The Duroc Strain

A red duroc pig with "provided by National Swine Registry" at the bottom.The Duroc strain of hogs was started in Saratoga County, New York, by Isaac Frink who lived near Milton. he secured his first hogs in 1823 from Harry Kelsey, who had moved to Florida, Montgomery County, New York, in 1822. Mr. Kelsey was standing the famous Thoroughbred stallion Duroc, and Mr. Frink visited the Kelsey farm to see the horse. While at the Kelsey homestead he spied some red pigs that very much took his fancy, and he purchased some of them and took them home. Since the pigs had no breed name, he called them Durocs in honor of the stallion. Mr. Kelsey was said to have told Mr. Frink that the hogs had been imported, but just how many generations had elapsed since the importation, or whence the hogs had come, was never established. The Duroc hogs were of smaller size and more compact, but had greater quality and aptitude to take on fleshing at an early age than did the Jersey Reds.


About 1830, William Ensign of Stillwater, Saratoga County, New York, secured a pair of red pigs in Connecticut that crossed very well with the strain that Mr. Frink had developed. Most of the red hogs in Connecticut at that time were said to have been of the Red Berkshire strain that had come to Long Island around 1820. The Duroc breeders were progressive, and in 1877 breeders from Saratoga and Washington counties, New York, met and decided on a scale of points for their breed of swine. While the Durocs of that day are said to have been smaller than the Jersey Reds, they were extremely heavy compared to what we think of as modern market hogs.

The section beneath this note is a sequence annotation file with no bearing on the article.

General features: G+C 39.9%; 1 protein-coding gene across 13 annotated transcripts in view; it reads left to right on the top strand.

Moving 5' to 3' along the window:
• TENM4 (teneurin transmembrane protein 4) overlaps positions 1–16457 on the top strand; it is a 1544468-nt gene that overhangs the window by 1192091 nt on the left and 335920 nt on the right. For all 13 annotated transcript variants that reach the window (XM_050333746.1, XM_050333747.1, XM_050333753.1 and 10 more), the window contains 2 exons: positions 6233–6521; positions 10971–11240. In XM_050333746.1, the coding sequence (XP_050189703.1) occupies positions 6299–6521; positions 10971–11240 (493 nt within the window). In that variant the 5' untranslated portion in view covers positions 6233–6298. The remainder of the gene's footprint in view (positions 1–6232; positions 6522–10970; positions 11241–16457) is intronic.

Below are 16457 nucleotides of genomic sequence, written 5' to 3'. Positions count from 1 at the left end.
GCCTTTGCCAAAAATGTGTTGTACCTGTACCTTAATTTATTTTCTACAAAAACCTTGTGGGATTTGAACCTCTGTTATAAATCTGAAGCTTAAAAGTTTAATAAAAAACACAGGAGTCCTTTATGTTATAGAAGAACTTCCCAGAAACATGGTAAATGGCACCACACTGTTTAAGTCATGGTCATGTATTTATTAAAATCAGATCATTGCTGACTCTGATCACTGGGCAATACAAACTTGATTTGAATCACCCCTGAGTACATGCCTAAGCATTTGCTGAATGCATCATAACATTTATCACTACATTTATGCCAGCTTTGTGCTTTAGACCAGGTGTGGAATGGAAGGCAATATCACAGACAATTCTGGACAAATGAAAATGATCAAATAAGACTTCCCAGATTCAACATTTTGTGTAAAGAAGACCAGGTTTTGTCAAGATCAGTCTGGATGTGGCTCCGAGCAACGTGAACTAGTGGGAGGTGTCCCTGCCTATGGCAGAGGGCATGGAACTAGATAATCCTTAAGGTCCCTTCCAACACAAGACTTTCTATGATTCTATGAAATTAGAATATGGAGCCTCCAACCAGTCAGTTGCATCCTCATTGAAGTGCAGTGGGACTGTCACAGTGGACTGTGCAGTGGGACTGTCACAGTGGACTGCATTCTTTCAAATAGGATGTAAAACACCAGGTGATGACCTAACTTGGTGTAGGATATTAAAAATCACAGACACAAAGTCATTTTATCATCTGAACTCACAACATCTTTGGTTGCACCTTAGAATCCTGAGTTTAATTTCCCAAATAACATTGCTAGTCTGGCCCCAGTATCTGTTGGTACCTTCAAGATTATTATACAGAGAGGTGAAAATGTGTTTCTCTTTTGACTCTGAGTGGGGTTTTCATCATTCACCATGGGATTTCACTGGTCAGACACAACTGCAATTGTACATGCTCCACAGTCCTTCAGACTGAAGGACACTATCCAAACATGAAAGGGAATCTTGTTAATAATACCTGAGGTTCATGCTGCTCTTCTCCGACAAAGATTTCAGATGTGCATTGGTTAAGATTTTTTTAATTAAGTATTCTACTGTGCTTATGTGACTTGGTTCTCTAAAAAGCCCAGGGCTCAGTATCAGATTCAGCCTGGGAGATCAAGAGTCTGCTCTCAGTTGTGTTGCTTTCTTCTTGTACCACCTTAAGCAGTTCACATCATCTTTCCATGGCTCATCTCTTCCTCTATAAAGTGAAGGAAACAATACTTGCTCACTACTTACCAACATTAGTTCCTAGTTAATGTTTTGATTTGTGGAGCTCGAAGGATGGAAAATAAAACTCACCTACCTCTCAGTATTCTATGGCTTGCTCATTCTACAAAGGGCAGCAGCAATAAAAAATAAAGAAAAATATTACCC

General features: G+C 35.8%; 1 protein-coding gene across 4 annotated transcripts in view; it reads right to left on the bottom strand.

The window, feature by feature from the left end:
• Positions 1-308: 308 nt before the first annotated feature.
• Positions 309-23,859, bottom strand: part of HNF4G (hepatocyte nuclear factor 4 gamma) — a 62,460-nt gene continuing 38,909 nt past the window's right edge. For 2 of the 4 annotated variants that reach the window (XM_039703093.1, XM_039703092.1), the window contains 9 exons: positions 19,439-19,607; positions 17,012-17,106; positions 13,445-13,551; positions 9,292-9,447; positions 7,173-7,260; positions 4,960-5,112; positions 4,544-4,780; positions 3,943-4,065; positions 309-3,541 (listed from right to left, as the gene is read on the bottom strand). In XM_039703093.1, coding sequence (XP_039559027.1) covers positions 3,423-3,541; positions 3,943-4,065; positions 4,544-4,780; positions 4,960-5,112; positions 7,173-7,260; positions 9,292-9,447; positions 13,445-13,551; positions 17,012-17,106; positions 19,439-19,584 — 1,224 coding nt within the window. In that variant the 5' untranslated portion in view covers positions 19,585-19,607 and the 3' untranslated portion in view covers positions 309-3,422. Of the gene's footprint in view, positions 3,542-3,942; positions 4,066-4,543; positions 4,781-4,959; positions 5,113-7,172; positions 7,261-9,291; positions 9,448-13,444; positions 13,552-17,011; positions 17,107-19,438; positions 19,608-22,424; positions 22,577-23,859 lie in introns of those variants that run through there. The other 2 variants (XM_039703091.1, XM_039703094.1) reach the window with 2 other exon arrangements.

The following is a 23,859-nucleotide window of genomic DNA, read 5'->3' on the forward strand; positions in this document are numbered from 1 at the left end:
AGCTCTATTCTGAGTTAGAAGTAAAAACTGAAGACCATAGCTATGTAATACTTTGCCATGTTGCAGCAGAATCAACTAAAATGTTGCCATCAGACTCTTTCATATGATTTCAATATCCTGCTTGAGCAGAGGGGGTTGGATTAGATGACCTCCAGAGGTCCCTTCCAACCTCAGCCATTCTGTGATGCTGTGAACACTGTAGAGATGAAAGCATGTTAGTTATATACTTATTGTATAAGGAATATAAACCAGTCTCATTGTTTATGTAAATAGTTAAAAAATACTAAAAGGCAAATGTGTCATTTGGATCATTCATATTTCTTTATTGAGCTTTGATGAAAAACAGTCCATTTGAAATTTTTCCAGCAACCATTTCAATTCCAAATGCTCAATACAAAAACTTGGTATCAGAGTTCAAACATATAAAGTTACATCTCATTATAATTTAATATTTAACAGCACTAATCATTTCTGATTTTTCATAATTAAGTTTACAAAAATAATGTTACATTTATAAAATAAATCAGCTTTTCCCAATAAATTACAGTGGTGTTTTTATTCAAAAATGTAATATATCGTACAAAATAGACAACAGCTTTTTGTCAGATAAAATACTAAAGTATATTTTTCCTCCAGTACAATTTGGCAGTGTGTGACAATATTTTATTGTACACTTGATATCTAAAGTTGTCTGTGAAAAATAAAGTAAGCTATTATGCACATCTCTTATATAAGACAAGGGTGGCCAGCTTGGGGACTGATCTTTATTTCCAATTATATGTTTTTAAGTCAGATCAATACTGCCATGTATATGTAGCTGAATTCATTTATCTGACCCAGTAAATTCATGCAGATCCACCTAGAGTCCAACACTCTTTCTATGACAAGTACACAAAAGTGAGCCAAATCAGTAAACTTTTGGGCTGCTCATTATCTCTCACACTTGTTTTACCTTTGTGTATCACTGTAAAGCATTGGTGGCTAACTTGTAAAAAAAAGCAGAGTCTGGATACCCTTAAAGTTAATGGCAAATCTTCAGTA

In 1882 two different breeders imported Tamworths into the United States to cross on the strains of red hogs of the time. These two importations were made by Thomas Bennett, of Rossville, Illinois and William H. Holmes and Sons of Grinnell, Iowa. Mr. Bennett brought in seven heads of hog and used them to a very limited extent but was dissatisfied with the offspring and discarded them all. Holmes and Sons imported two head but were not satisfied with their importation and sacrificed them upon arrival. Consequently there is no record that Tamworth blood played any part in the formation of the Duroc breed.


Breed Characteristics

Durocs have considerable variation in color. An acceptable color may range from a very light golden, almost yellow color, to a very dark red that approaches mahogany. The red is a very practical color that suits pork producers, and since it is a solid color there is not concern about fancy points of proper markings. Durocs have a medium length and slight dish of the face. The ears should be drooping and should not be held erect.


Registries and Breed Associations

National Swine Registry
P.O. Box 2417
West Lafayette, IN 47906-2417
Phone: (765) 463-3594




Briggs, Hilton M. 1969. Modern Breeds of Livestock. Third Edition, MacMillan Company